Daily Wine News: Simpler Wine

Posted by | Posted in Wine News | Posted on 04-29-2013

From Wikipedia.

“Outside the rarefied world of wine tastings, small specialist wine shops and the fine-wine market the message is clear: the average consumer just wants wine made simpler.” In the Wall Street Journal Europe, Will Lyons writes a much-needed appeal to regular wine consumers.

“Sauternes is one of the greatest white wine terroirs in the world, for sweet or dry wine, [but] what the market wants now is dry wine.” In the International Herald Tribune, Eric Pfanner laments the declining popularity of Sauternes. 

J.J. Buckley releases a preview of its forthcoming 2012 Bordeaux report. 

In Wine-Searcher, W. Blake Gray profiles Yannis Voyatzis, “the man who made Santorini wines what they are today.” 

Aaron Nix-Gomez makes a fascinating historical discovery! In the Colony of Virginia, the first wine was likely produced by the  Popham Colony in 1607 — earlier than winemaking efforts in Jamestown, which was thought to produce the first wine in Virginia. 

“The grape’s fortunes are on an upswing; there’s more interest now than in nearly a generation, perhaps, in discussing it as an important part of California’s past and present.” Jon Bonné tastes his way through some Sonoma Zinfandel. Meanwhile, on his blog, Bonné ponders the grape’s future.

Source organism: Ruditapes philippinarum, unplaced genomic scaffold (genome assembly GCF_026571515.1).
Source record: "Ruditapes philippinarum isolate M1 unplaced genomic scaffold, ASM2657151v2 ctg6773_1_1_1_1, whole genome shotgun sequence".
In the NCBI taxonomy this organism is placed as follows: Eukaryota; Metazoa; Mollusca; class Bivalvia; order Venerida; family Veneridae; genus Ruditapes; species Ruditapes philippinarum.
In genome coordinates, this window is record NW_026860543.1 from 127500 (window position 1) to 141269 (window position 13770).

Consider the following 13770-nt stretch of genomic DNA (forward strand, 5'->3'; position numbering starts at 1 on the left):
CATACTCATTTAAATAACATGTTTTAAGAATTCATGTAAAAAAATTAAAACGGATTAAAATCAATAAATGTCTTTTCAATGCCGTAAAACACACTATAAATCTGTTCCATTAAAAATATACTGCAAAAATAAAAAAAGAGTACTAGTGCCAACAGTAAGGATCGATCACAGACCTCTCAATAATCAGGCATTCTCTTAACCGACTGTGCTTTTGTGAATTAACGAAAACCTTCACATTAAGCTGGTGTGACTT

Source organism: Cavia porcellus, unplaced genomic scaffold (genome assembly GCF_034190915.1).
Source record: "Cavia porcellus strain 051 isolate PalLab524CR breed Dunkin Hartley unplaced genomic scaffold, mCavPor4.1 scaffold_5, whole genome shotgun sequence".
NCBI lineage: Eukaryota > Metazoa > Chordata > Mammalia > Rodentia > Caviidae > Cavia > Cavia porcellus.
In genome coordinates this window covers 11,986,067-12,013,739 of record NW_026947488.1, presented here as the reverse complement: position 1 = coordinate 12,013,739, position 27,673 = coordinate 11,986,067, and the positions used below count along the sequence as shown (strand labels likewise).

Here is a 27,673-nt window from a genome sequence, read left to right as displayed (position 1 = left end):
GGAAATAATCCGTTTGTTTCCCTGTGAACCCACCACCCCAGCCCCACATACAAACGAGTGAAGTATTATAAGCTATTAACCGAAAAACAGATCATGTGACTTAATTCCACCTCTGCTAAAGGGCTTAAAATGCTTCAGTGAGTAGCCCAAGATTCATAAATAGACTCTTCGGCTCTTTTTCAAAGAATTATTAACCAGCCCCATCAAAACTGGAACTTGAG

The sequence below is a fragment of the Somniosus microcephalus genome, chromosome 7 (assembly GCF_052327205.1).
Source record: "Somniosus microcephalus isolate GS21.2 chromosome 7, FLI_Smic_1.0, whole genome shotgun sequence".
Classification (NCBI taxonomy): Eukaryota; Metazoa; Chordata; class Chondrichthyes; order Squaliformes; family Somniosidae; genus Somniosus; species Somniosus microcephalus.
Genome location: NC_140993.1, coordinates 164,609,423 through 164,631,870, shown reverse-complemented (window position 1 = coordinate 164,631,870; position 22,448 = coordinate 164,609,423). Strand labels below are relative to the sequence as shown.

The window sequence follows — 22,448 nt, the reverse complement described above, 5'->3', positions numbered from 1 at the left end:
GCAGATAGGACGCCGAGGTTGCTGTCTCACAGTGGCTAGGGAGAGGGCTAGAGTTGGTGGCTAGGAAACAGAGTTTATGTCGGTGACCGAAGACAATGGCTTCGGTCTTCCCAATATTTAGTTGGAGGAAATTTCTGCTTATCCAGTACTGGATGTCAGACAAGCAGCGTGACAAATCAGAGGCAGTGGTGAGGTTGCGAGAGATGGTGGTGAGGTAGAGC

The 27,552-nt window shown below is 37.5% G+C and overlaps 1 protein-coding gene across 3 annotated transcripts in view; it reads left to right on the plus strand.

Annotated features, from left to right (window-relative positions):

“Why no glossy magazine features, no fashion spreads featuring him pontificating on Pinot Noir while wearing an Armani suit?” In the Wall Street Journal, Lettie Teague profiles Joshua Nadel, who directs the wine program’s at New York’s Locanda Verde, The Dutch, and the Lafayette. 

Elsewhere, Teague explains why everyone loves Sancerre.

In Wine Review Online, Rebecca Murphy writes about Tim Hanni’s “quest to understand taste physiology and how it affects our wine and food choices.”

If you haven’t seen it yet, be sure to check out the 2013 Direct-to-Consumer Shipping Report — it’s full of some fascinating data. (Free, but registration is required. Highlights here.)

“When visiting a winery, it’s very much about the wine, but it’s also about making the tasting experience memorable.” In Washington Wine Report, Ryan Messer explains why “the most important thing in the tasting room isn’t always the wine.”

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